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Join Pillsbury's Social Media & Games team leader, Jim Gatto, at the Game Business and Legal Affairs 2014 conference May 19-20 where he will present "Gamblification," on May 19 during the Finance Section. This section will present a look at Bitcoin, examples of when game design is dictated by gambling and sweepstakes regulations related to tokens, credits, and faux-gambling mechanics, and why FinCEN can view game publishers and developers as banks, subject the same regulations.

Game Business and Legal Affairs 2014 represents the definitive conference for international practitioners of interactive entertainment law. Drawing the largest audience of in-house counsel from game publishers and developers, the annual event matches a senior audience and expert speakers for two days of dynamic discussion and socialization among peers.

He Said, She Said, They Said

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More and more federal and state agencies are weighing in on virtual currency.  Here's what they are saying:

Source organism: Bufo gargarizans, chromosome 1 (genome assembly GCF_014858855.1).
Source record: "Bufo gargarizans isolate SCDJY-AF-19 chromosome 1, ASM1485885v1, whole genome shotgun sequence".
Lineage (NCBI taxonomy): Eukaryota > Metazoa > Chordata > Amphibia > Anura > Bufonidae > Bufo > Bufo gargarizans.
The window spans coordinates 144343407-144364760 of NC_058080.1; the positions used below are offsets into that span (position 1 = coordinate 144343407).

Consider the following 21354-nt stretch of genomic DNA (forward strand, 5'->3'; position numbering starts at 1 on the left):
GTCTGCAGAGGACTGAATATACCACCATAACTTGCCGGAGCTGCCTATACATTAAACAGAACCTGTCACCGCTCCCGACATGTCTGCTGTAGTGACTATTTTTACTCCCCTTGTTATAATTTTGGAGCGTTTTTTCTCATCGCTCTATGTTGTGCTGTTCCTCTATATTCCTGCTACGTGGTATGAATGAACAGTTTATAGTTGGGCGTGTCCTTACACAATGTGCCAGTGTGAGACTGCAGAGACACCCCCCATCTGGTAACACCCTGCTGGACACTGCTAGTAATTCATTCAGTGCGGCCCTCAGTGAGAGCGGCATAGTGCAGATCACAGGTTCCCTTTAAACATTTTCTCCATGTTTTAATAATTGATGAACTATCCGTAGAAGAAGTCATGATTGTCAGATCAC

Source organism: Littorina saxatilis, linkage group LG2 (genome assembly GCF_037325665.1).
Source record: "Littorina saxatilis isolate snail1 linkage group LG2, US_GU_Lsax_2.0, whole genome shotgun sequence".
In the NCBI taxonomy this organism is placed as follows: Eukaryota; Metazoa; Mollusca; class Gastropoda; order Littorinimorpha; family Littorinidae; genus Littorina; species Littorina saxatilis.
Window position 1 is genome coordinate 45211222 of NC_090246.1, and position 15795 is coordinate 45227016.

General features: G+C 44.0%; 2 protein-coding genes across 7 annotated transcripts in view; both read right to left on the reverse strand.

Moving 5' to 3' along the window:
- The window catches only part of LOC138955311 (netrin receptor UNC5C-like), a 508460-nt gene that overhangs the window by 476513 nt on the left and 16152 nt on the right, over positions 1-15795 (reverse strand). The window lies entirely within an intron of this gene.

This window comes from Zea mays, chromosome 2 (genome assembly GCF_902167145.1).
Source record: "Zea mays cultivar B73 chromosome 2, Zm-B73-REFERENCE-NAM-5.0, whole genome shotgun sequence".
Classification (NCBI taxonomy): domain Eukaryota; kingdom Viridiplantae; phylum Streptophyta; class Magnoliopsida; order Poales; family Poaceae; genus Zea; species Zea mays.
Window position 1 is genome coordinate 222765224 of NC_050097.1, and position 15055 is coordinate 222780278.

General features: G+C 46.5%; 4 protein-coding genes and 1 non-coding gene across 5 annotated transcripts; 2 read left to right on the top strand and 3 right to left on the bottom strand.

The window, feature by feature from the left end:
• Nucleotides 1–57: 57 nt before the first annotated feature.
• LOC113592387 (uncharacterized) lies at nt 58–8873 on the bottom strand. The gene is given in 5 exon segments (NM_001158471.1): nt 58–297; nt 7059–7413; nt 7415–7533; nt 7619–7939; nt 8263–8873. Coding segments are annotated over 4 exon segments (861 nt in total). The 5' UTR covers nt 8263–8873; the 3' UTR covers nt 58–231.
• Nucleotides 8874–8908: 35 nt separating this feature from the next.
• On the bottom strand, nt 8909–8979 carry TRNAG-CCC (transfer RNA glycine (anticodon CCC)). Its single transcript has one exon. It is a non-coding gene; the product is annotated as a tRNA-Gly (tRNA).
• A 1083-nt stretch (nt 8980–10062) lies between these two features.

Financial Crimes Enforcement Network (FinCEN):

Continue reading "He Said, She Said, They Said" »

The Real Issues with Virtual Currency: April 22, 2014

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Join members of Pillsbury's leading Virtual Currency practice, partners, James Gatto, and Deborah Thoren-Peden, to understand and analyze some of the key legal and business issues related to Bitcoin and other crypto-currencies. This webinar will highlight the history of Bitcoin and other digital currencies and associated unique business models. They will also address the latest developments in digital currency regulation and enforcement.

Topics will include:
  • Background on Bitcoin and other crypto-currencies and the use of emerging, virtual currency-based business models
  • Overview of the virtual currency legal issues (federal, state, international)
  • Ramifications of recent IRS ruling
  • Update on FINCEN Guidelines
  • Recent enforcements and regulatory actions

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Tuesday, April 22, 2014
12:00 pm PT
3:00 pm ET

Webinar

RSVP by April 21
Please register for this complimentary presentation to receive log-in/dial-in information.

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PARTICIPANTS
James G. Gatto, Leader, Social Media, Entertainment & Technology - Pillsbury
Deborah S. Thoren-Peden, Corporate & Securities, Pillsbury